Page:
Updated: Oct 29, 2019
Expo: ‘The Re-birth of Footwear’ visualizes sandals, shoes, and boots inspired by four indigenous types of footwear using different levels of production. The exhibition is part of Future Footwear, an artistic and academic PhD research project that integrates three disciplines – design, anthropology, and biomechanics.
‘Future Footwear’ offers reflections on what it means to create footwear that is sustainable for the body and for the environment. It explores if indigenous footwear could serve as an example of design that balances biomechanical and cultural functions. It poses questions on materials and form, on the meaning of design, on the effect of walking with and without footwear, and on working with hands and tools versus semi-industrial and 3D production. The main subjects of the research are reindeer fur boots from the Finnish artic, juttee footwear in Rajasthan, and kolhapuri and bantu footwear from Karnataka (India), along with the artisans who make them. Biomechanical analysis suggest that the indigenous footwear respects the foot’s natural form and restricts the human foot less than conventional western shoes. Indigenous footwear is widely used in everyday life. Production is low, keeping pace with need, and the design of the footwear changes only gradually over generations. This exhibition shows that designers can benefit from interdisciplinary research that combines traditional craftsmanship and industrial and high-tech production to create new models, and suggests that they should do so in view of increased footwear waste and landfill, global warming, and shortage of natural resources. To achieve a sustainable shoe design economy, we must further explore hybrid economies that combine conventional market places with collaborative aspects of new technologies and materials. The handmade indigenous footwear and adapted designs (X-Indigenous models), the hybrids manufactured in Portugal, and the 3D knits and 3D prints are exhibited together with the tools needed for production. All the models are inspired by and keep a close link with the indigenous models and reflect barefoot-style gait.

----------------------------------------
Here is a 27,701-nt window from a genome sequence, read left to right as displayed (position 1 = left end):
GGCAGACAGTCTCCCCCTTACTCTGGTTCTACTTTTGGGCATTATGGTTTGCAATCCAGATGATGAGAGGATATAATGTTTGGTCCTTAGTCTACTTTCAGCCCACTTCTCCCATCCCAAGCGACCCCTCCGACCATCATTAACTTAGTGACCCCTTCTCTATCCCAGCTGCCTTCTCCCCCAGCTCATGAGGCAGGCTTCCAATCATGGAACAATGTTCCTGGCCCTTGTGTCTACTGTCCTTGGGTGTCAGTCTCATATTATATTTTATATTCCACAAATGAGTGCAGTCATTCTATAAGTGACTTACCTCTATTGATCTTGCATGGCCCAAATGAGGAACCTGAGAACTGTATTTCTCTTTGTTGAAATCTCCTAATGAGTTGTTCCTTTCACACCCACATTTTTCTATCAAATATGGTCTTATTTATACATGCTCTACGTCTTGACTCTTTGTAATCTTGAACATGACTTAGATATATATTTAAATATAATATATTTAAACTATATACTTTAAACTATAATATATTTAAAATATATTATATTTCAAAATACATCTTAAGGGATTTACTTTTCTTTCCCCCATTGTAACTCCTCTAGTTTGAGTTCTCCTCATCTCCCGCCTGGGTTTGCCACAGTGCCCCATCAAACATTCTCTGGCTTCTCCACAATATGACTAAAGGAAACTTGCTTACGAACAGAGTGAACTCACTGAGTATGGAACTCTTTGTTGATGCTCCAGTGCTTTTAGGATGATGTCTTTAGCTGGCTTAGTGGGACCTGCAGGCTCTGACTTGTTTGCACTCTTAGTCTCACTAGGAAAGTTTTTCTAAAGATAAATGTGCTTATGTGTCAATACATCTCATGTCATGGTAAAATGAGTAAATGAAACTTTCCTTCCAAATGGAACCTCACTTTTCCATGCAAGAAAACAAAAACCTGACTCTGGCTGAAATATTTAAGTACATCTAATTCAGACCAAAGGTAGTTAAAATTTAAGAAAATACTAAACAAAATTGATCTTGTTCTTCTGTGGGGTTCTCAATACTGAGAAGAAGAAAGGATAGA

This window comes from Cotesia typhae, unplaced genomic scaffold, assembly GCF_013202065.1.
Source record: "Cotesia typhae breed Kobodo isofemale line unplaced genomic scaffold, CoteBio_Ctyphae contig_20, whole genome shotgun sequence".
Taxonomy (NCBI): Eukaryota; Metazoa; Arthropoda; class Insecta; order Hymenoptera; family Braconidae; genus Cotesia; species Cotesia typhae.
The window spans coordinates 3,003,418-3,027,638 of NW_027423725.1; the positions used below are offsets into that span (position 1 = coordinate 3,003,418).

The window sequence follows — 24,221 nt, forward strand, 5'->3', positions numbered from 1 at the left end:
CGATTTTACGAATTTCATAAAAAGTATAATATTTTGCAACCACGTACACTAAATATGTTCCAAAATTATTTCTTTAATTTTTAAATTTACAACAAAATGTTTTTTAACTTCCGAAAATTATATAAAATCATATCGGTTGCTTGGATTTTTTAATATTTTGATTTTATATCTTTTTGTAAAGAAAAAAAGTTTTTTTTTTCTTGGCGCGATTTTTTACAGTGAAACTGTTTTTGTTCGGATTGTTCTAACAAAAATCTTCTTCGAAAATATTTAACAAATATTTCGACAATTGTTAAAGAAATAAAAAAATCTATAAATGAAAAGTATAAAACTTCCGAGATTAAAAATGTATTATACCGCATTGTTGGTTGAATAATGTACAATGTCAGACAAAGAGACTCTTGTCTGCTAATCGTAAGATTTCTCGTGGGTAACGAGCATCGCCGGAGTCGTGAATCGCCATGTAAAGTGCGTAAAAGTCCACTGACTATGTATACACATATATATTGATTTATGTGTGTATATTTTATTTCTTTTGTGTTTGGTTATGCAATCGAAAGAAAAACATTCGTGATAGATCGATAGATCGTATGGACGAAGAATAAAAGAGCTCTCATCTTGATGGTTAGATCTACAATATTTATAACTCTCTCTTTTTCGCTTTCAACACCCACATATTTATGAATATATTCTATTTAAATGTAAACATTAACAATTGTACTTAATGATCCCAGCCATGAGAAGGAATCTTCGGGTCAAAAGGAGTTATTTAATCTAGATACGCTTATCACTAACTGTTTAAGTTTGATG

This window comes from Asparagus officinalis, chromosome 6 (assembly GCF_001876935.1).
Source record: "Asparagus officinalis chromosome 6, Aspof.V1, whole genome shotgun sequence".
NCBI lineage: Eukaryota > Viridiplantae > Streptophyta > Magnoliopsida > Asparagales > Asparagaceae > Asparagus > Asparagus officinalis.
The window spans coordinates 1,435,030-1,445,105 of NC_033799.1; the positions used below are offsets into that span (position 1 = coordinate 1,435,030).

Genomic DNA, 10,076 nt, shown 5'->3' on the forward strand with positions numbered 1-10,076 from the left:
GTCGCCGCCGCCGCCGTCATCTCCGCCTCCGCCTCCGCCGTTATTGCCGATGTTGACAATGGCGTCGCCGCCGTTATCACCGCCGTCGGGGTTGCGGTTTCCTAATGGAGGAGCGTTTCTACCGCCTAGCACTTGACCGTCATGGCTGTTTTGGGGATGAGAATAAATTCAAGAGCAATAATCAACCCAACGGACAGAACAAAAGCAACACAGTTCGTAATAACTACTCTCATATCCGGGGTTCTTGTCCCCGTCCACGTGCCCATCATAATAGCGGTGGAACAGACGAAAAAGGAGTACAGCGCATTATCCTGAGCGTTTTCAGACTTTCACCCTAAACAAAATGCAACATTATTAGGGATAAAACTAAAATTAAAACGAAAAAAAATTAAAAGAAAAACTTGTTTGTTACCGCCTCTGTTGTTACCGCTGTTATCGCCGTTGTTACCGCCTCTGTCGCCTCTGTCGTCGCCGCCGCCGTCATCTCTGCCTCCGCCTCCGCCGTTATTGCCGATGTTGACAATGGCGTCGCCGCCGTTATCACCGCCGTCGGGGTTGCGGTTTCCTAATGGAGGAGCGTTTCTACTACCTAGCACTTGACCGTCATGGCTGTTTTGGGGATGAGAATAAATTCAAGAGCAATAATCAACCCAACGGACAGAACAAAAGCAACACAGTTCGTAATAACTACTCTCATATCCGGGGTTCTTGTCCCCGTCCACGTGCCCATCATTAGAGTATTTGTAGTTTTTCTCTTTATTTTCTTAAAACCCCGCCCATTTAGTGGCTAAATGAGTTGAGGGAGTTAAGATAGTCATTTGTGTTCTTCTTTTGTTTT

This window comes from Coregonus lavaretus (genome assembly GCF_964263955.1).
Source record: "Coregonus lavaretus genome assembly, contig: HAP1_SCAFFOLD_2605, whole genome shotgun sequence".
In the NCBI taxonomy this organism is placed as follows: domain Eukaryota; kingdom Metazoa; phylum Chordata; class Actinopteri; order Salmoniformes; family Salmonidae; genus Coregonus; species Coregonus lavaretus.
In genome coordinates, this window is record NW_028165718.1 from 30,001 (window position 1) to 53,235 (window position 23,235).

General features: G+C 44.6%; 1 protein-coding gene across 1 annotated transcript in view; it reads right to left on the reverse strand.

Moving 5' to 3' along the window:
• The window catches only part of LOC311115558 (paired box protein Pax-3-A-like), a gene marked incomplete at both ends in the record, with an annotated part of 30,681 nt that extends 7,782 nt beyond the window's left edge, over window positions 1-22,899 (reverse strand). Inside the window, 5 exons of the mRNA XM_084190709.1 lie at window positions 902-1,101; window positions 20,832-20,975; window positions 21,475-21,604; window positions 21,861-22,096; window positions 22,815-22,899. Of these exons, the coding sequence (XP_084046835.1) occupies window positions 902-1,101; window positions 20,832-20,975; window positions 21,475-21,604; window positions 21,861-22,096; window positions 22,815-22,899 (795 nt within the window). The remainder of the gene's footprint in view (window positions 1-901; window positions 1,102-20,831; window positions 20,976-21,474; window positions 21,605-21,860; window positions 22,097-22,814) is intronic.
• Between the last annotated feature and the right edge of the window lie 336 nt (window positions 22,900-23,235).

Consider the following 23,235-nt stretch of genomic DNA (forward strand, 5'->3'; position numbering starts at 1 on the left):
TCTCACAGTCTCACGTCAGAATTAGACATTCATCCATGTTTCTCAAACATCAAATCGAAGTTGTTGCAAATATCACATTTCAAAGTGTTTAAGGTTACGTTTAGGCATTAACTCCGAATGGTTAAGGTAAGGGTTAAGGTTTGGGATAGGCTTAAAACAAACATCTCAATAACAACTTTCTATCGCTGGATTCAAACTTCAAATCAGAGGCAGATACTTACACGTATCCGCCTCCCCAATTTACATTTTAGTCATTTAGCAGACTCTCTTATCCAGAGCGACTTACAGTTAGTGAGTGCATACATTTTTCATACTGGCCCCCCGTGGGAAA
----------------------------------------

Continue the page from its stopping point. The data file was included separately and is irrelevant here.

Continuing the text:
The research project of Catherine Willems was generously funded by the Research Fund University College Ghent.
Opening Hours: Tuesday – Friday: 14:00 – 18:00 Saturday – Sunday: 11:00 – 18:00 Closed on Mondays
Opening: 15.09.2015 – 20:00
‘Future Footwear’, a PhD in the Arts by Catherine Willems, was defended September 2015. The research was financially supported by the School of Arts, Gent, KASK.
I wish to thank my supervisors, Prof Dr Dirk De Clercq, Dr Dirk van Gogh, Prof Dr Gaëtane Stassijns and Dr Kristiaan D’Août, and my former supervisors Prof em. Dr Rik Pinxten and Prof Dr Wilfried Van Damme for their support, guidance, and mentoring over the years.
To every one: dank u, thank you, bahut dhanyvad, kiitos.